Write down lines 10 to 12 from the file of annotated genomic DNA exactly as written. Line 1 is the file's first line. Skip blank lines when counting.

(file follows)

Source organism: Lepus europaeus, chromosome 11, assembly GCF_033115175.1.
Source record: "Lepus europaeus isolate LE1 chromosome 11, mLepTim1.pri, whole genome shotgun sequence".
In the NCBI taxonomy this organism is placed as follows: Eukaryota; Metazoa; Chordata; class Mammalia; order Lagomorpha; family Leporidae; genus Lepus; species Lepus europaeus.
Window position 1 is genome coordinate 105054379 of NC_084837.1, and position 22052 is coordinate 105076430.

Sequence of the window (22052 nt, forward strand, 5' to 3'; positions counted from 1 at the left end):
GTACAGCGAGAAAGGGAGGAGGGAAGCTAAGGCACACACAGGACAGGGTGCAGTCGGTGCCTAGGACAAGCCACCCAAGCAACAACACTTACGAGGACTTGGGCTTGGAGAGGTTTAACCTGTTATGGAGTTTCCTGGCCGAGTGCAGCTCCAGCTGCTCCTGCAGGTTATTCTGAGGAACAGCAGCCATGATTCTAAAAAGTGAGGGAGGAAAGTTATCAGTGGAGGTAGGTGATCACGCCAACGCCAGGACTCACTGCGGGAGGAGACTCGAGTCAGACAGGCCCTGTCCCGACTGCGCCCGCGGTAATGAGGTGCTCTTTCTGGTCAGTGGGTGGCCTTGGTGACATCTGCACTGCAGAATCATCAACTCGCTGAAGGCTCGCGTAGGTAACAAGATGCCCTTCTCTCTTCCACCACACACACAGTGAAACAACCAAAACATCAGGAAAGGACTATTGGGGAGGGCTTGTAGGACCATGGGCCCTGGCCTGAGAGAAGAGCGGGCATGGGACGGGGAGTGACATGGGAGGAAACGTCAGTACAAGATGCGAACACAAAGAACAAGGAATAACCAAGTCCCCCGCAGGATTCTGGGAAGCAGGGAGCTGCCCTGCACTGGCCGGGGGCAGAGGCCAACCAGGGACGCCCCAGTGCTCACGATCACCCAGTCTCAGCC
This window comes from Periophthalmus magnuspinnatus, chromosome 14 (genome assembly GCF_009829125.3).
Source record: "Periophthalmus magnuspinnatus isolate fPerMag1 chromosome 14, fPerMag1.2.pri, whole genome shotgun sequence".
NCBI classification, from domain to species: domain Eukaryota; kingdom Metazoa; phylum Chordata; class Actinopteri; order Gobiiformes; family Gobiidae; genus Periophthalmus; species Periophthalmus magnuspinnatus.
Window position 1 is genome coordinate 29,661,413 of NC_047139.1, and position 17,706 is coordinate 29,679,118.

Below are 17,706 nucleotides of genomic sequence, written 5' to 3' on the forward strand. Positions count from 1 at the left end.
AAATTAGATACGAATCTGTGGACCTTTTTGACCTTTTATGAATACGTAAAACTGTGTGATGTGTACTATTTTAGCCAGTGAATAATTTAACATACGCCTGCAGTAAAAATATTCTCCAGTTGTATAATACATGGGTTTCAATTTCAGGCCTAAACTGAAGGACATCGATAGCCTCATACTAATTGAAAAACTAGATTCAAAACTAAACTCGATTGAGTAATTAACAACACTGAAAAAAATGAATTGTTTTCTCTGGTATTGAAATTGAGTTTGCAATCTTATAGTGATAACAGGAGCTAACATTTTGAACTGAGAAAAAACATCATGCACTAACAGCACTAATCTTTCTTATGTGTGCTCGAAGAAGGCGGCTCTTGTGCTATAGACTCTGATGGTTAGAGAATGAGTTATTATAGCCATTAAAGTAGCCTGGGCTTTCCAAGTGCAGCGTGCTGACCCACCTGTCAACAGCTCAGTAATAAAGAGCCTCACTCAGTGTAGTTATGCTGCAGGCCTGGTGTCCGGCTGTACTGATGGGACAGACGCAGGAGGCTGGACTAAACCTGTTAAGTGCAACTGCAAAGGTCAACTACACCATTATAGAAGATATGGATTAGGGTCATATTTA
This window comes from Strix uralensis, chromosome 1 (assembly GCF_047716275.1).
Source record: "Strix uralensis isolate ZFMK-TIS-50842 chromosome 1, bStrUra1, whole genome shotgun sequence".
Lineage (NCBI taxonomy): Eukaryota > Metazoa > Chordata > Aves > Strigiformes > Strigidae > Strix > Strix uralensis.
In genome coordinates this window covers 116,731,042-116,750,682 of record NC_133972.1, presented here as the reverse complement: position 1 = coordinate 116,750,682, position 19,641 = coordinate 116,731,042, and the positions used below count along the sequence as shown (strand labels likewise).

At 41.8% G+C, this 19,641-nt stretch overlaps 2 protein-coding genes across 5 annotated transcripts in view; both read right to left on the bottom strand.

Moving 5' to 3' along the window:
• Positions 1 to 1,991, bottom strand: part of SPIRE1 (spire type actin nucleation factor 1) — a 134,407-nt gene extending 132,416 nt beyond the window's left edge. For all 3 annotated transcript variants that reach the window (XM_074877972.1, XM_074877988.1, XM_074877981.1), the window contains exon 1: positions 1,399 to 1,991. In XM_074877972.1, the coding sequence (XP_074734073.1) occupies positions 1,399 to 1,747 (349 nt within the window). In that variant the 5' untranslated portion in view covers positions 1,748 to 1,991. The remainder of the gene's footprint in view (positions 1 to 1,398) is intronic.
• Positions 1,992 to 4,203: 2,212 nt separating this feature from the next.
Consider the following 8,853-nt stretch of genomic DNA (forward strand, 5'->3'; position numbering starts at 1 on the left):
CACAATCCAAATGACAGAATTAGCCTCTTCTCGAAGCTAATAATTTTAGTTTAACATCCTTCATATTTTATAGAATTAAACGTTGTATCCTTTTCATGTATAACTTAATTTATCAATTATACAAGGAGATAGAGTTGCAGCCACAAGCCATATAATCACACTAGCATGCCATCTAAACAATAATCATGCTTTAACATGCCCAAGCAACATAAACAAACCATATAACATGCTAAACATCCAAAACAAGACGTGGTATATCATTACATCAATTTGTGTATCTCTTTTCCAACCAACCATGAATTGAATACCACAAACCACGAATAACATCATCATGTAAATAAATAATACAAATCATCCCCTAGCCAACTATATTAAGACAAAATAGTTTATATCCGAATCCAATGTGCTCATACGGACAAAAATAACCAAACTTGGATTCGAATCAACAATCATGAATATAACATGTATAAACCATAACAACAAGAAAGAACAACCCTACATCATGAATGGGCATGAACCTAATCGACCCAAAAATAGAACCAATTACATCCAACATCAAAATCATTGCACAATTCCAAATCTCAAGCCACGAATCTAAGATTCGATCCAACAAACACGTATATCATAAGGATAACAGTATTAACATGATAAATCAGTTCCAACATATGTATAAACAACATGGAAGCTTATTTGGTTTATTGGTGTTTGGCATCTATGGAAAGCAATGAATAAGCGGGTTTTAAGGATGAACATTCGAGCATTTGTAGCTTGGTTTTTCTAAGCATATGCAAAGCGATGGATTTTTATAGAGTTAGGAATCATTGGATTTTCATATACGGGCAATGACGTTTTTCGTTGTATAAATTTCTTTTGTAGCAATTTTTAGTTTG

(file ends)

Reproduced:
Window position 1 is genome coordinate 29,661,413 of NC_047139.1, and position 17,706 is coordinate 29,679,118.

Below are 17,706 nucleotides of genomic sequence, written 5' to 3' on the forward strand. Positions count from 1 at the left end.
AAATTAGATACGAATCTGTGGACCTTTTTGACCTTTTATGAATACGTAAAACTGTGTGATGTGTACTATTTTAGCCAGTGAATAATTTAACATACGCCTGCAGTAAAAATATTCTCCAGTTGTATAATACATGGGTTTCAATTTCAGGCCTAAACTGAAGGACATCGATAGCCTCATACTAATTGAAAAACTAGATTCAAAACTAAACTCGATTGAGTAATTAACAACACTGAAAAAAATGAATTGTTTTCTCTGGTATTGAAATTGAGTTTGCAATCTTATAGTGATAACAGGAGCTAACATTTTGAACTGAGAAAAAACATCATGCACTAACAGCACTAATCTTTCTTATGTGTGCTCGAAGAAGGCGGCTCTTGTGCTATAGACTCTGATGGTTAGAGAATGAGTTATTATAGCCATTAAAGTAGCCTGGGCTTTCCAAGTGCAGCGTGCTGACCCACCTGTCAACAGCTCAGTAATAAAGAGCCTCACTCAGTGTAGTTATGCTGCAGGCCTGGTGTCCGGCTGTACTGATGGGACAGACGCAGGAGGCTGGACTAAACCTGTTAAGTGCAACTGCAAAGGTCAACTACACCATTATAGAAGATATGGATTAGGGTCATATTTA